"Dakota." Philadelphia: O.W. Gray, 1875. 14 3/4 x 12. Lithograph. Original hand color. Very good condition. Denver.
A map of the Dakota Territory issued by O.W. Gray in Philadelphia. The territory, not yet separated into two, is shown with its counties and what settlements there were around the time of the Centennial. Settlement is primarily in the southeast and along the rivers. Also of interest is the Northern Pacific Railroad line shown crossing the territory and passing through Bismarck. This map was issued just after Custer's famous expedition to the Black Hills, which led to the gold rush there. On this map the hills are shown, but only as the location of the Sioux and part of "Reservation For Different Tribes." The latter was ignored and then wiped out as the result of the gold rush. A nice image of the territory on the cusp of big changes. $150
Hermann Habenicht. "Vereinigte Staaten von Nord-Amerika in 6 Blättern, Bl. 2." From Stieler's Hand-Atlas. Gotha: Justus Perthes, 1879. Engraving by Metzeroth, Eberhardt, Kramer. Original outline color. Very good condition. Denver.
In the Stieler Hand-Atlas of 1879, there was a large, six sheet map of the United States, showing the country with amazing detail. This is plate 2, the sheet showing the south-central part of the country, focusing on the Dakota Territory and Minnesota, as well as parts of Nebraska and Iowa. Stieler's Hand-Atlas was one of the finest world atlases of the latter 19th century. Known for its maps with clear and precise topographical detail, this atlas continued to include engraved maps to the end of the century. Lakes, rivers, mountains, towns and cities of all sizes, roads and railroads are all clearly presented. The map has particularly good detail on the Dakota Territory, where the Dakota Sioux are prominently marked, as are the reservations of the various tribes of the northern plains. This is as fine a map of the region as any of the date. $125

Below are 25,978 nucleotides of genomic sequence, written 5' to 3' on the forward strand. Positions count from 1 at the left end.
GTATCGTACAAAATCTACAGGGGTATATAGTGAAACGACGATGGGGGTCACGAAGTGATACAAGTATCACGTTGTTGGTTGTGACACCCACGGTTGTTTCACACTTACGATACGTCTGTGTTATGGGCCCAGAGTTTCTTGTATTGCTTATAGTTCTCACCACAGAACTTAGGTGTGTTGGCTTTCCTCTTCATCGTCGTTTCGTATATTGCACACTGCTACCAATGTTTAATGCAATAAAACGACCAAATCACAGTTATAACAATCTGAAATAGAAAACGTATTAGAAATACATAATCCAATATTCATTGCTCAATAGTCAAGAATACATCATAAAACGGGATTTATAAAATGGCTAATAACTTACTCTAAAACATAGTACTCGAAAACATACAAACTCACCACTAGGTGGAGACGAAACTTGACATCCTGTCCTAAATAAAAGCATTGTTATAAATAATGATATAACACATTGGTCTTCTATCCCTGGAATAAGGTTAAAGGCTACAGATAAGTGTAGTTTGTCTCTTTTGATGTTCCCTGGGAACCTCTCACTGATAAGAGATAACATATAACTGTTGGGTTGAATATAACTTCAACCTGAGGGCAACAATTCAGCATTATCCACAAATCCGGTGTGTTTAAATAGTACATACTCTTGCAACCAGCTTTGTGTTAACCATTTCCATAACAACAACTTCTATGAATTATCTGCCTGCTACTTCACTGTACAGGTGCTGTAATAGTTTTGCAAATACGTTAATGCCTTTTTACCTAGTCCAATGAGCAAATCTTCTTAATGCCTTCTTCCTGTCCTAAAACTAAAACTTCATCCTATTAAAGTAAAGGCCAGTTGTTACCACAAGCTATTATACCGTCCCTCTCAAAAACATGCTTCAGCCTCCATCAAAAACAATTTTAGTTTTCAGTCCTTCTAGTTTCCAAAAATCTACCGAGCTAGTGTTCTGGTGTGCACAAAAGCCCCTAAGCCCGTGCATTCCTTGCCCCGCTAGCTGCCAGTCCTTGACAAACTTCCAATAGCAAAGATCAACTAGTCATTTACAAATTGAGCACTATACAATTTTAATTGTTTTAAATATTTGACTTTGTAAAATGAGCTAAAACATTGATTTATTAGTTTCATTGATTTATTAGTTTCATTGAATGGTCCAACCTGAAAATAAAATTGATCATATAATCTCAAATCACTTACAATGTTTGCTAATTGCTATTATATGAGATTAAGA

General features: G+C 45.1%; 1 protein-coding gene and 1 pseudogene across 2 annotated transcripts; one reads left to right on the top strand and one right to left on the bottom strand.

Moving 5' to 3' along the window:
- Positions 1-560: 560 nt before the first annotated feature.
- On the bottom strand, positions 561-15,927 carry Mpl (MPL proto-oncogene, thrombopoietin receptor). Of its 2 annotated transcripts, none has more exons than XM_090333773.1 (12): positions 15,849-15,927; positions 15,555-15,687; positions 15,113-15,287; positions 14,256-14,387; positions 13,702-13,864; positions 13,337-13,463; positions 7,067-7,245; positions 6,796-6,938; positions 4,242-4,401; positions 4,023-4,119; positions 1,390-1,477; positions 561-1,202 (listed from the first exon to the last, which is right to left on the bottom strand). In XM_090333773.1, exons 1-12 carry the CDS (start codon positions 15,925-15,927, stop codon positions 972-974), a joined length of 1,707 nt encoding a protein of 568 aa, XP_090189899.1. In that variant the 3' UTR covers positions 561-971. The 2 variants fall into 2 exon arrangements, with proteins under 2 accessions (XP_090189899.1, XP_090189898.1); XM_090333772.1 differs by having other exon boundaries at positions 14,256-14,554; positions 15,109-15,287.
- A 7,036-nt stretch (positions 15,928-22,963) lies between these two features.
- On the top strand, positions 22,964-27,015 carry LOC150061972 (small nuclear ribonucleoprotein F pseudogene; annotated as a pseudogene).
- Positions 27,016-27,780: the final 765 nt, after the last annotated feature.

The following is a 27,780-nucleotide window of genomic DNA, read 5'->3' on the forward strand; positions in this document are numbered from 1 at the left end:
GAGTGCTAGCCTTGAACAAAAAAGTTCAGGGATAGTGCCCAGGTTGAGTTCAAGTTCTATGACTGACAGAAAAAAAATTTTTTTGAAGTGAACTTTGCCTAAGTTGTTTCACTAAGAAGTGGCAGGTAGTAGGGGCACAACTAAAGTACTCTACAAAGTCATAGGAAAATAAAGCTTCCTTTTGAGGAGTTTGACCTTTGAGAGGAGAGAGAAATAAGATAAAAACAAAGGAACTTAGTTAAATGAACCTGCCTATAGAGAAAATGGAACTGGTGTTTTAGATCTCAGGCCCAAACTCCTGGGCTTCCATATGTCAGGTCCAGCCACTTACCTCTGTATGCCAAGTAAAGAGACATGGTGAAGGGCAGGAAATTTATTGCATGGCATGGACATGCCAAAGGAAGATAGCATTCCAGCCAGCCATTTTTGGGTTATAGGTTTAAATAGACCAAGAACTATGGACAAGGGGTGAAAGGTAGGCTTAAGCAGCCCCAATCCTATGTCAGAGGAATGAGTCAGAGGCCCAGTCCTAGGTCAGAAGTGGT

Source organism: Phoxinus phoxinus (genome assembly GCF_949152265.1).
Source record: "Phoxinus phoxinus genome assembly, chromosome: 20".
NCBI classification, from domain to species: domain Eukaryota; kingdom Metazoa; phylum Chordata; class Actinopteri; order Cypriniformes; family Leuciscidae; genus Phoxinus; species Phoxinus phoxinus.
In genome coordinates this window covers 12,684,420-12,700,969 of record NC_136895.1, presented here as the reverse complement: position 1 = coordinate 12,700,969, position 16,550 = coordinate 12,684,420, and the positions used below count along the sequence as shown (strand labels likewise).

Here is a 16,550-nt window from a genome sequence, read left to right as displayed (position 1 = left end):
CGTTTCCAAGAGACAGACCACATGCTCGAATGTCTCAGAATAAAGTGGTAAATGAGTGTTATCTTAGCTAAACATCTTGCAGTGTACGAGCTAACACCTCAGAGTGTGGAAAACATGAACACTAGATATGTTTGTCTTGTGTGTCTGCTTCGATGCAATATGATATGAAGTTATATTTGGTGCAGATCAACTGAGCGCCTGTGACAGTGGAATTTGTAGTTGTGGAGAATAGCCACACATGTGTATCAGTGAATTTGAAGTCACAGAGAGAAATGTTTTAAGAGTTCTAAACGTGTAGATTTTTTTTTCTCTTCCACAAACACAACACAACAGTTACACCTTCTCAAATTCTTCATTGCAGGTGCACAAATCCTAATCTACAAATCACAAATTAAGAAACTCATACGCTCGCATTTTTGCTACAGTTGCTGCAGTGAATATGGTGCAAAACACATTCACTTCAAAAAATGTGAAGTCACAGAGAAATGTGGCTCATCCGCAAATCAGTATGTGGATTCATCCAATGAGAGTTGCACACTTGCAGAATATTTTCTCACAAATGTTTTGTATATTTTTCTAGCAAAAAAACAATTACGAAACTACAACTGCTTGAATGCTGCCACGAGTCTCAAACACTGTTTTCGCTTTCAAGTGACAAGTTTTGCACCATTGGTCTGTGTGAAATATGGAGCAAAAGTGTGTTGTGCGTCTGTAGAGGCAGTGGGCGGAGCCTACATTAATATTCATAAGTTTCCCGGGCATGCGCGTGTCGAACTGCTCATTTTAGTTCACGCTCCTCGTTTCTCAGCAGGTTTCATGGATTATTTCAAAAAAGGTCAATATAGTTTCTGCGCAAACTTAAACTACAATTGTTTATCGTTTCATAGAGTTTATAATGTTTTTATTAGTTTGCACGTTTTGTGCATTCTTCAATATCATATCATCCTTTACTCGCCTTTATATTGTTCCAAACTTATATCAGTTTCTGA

"Tunison's North Dakota." [On verso "Tunison's South Dakota."] Jacksonville, IL: H.C. Tunison, 1889. 9 3/4 x 12 1/2. Hand colored lithograph. Very good condition. Denver.
A map of each state (one on the back of the other) issued the year of statehood. Tunison's maps are always brightly colored with neatly presented information. Settlement was still quite sparse at this time, but the maps show the towns and the burgeoning railroad networks. $75
"South Dakota." New York: Arbuckle Bros. Coffee Company, 1889. Ca. 3 x 5. Chromolithograph by Donaldson Brothers. Very good condition.